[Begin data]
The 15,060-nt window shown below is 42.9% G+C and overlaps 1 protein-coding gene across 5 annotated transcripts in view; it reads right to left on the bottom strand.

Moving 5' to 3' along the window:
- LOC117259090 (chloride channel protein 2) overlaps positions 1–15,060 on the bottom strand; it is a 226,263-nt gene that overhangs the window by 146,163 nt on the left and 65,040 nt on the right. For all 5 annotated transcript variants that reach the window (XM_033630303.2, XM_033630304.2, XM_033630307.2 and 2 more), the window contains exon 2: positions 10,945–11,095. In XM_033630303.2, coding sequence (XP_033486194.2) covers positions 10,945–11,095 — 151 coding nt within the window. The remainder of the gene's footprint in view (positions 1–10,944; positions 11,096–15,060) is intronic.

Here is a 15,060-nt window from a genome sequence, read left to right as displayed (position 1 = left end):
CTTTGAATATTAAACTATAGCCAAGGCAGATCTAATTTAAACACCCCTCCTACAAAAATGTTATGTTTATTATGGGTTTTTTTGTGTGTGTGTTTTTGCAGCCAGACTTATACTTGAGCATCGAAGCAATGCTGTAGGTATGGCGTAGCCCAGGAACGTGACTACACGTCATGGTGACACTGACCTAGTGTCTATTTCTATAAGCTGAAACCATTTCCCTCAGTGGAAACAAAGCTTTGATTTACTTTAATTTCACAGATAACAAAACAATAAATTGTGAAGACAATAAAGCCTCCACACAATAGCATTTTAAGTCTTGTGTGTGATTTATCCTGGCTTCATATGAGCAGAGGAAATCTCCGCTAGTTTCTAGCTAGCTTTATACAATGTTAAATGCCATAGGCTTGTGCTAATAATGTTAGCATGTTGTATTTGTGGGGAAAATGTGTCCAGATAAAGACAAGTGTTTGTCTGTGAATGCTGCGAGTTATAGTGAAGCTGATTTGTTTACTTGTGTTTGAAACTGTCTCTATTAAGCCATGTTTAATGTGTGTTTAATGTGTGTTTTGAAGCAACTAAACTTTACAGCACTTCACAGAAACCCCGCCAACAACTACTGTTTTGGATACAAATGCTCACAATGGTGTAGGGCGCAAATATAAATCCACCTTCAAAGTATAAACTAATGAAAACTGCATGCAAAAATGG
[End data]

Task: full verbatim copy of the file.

The 15,060-nt window shown below is 42.9% G+C and overlaps 1 protein-coding gene across 5 annotated transcripts in view; it reads right to left on the bottom strand.

Moving 5' to 3' along the window:
- LOC117259090 (chloride channel protein 2) overlaps positions 1–15,060 on the bottom strand; it is a 226,263-nt gene that overhangs the window by 146,163 nt on the left and 65,040 nt on the right. For all 5 annotated transcript variants that reach the window (XM_033630303.2, XM_033630304.2, XM_033630307.2 and 2 more), the window contains exon 2: positions 10,945–11,095. In XM_033630303.2, coding sequence (XP_033486194.2) covers positions 10,945–11,095 — 151 coding nt within the window. The remainder of the gene's footprint in view (positions 1–10,944; positions 11,096–15,060) is intronic.

Here is a 15,060-nt window from a genome sequence, read left to right as displayed (position 1 = left end):
CTTTGAATATTAAACTATAGCCAAGGCAGATCTAATTTAAACACCCCTCCTACAAAAATGTTATGTTTATTATGGGTTTTTTTGTGTGTGTGTTTTTGCAGCCAGACTTATACTTGAGCATCGAAGCAATGCTGTAGGTATGGCGTAGCCCAGGAACGTGACTACACGTCATGGTGACACTGACCTAGTGTCTATTTCTATAAGCTGAAACCATTTCCCTCAGTGGAAACAAAGCTTTGATTTACTTTAATTTCACAGATAACAAAACAATAAATTGTGAAGACAATAAAGCCTCCACACAATAGCATTTTAAGTCTTGTGTGTGATTTATCCTGGCTTCATATGAGCAGAGGAAATCTCCGCTAGTTTCTAGCTAGCTTTATACAATGTTAAATGCCATAGGCTTGTGCTAATAATGTTAGCATGTTGTATTTGTGGGGAAAATGTGTCCAGATAAAGACAAGTGTTTGTCTGTGAATGCTGCGAGTTATAGTGAAGCTGATTTGTTTACTTGTGTTTGAAACTGTCTCTATTAAGCCATGTTTAATGTGTGTTTAATGTGTGTTTTGAAGCAACTAAACTTTACAGCACTTCACAGAAACCCCGCCAACAACTACTGTTTTGGATACAAATGCTCACAATGGTGTAGGGCGCAAATATAAATCCACCTTCAAAGTATAAACTAATGAAAACTGCATGCAAAAATGG